Anyone who knows me in real life would tell you I’m a bit of a wallpaper nut when it comes to my iPhone and iPad. While I can normally get my fix via Google image search, that sometimes doesn’t cut it. Sometimes I come across a photo that isn’t sized correctly. Luckily, as long as you know iPhone wallpaper size, or iPad for that matter, Pixelmator can help you create a perfectly sized wallpaper in no time.
If you don’t already have it, you’ll need to download Pixelmator on your iPhone or iPad from the App Store. At only $5, it’s a great investment and should handle almost all your image editing needs on iOS.
Ratios and resolutions: understanding the difference
The key to making perfect wallpapers is understanding the sizes. Really, you only need to know the resolution and ratio of the device you’re using. The resolution is the number of pixels that are displayed. For example, the iPhone 6 Plus has a resolution of 1,080 by 1,920 pixels. The aspect ratio is simply the ratio of width to height. So in the previous example, the iPhone 6 Plus has a 9:16 ratio.
OK, enough with the math lesson. Here’s a quick guide to current Apple devices’ display resolutions and aspect ratios (just remember the numbers for your own device, since you’ll need that info later).
iPhone 6/6s: 750 by 1,334 — 9:16
iPhone 6 Plus/6s Plus: 1,080×1,920 — 9:16
iPhone 5/5s: 640 by 1,136 — 9:16
iPhone 4/4s: 640 by 960 — 3:4
iPad Air/Air 2: 1,536 by 2,048 — 3:4
iPad Pro: 2,048 by 1,366 — 3:4
iPad mini: 1,536 by 2,048 — 3:4
So those numbers above, all you really need to do is make sure your iPhone wallpaper size is the same or larger than the first set of numbers. This way the image you choose won’t be grainy or distorted when applied.
If you want even more info on iPhone wallpaper size, including optimal sizes for parallax wallpapers, etc., check out iOS Res for complete specs on resolutions and aspect ratios.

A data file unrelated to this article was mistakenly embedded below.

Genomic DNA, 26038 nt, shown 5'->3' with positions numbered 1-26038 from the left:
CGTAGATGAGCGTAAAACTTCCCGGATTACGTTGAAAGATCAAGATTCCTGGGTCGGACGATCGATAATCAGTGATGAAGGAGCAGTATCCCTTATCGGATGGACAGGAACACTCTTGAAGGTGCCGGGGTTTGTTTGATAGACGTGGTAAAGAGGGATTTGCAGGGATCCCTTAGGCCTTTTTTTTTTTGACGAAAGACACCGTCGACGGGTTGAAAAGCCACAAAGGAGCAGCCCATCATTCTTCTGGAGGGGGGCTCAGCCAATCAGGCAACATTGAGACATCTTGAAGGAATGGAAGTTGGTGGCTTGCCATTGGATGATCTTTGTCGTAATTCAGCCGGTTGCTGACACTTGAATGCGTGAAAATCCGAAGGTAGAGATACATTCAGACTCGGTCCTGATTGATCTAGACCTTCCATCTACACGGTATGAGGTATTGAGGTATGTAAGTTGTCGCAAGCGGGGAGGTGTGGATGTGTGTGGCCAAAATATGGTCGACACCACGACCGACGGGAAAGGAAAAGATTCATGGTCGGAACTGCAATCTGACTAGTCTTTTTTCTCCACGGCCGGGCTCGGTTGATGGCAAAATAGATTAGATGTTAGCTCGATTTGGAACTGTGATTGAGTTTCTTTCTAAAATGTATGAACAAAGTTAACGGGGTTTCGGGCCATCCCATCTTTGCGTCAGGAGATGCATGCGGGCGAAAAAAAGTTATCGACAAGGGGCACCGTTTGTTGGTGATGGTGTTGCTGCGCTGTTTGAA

How to crop and size a wallpaper in Pixelmator for iPhone and iPad
If you already know how to do this in the Photos app, you’re more than welcome to do it there. However, since Pixelmator is a one-stop shop for cropping and saving wallpapers, I prefer to just do everything in one app.
Launch the Pixelmator app on your iPhone or iPad and tap the plus sign in the main library to add a new image.
Choose the Photos option to pull from your Camera Roll.
Find the photo you’d like to edit and select it.
Once it opens, tap on the paintbrush icon in the upper navigation menu.
Select the Crop option.
Tap on Aspect in the bottom menu.
Choose the ratio of your device. This is the second set of numbers in the list above. In my case I actually had to pinch to rotate the image, and you may have to do the same. That’s OK; we can rotate it back in just a second.
Tap Apply when you’re happy with how the image looks in that aspect ratio.
Now tap on the Gear icon in the top menu.
Select Image Setup.
Notice along the bottom you can now rotate your image back. Go ahead and do that.
Tap on the Resolution at the bottom.
Adjust the width or height and the other should change accordingly. As you can see, adjusting the width of my image to 1,080 adjusts the height to 1,921, which is 1 pixel more than I want, but that’s OK.
Tap on the Arrow at the top to exit image setup.
Tap Apply at the top.
All we have left to do now is to save it to the Photos app. To do this tap on the Share button and choose either Save to Photos or Copy to Photos. The difference is that Copy will create a new file. Save will overwrite the existing copy. If you don’t want to do that, be sure to choose Copy instead.
That’s it. You should now be able to apply your wallpaper just like any other. I’ve found that this method allows me to reasonably use still or perspective and it still looks good. If your iPhone wallpaper size is too big or small, it throws off the perspective option and makes it unusable in many cases.
It’s also worth mentioning that Pixelmator can do a lot more than just sizing wallpapers. I frequently use it to blur wallpapers — I prefer blurred versions on my Home screen, with the clear and crisp versions on my Lock screen like shown above.
I came across this idea a few weeks back when David Sparks posted about it on his site. I’ve since been using this method for all my wallpapers on my Home screen. So if you’re in the mood to learn a little more about Pixelmator, I highly recommend giving his tip a try too!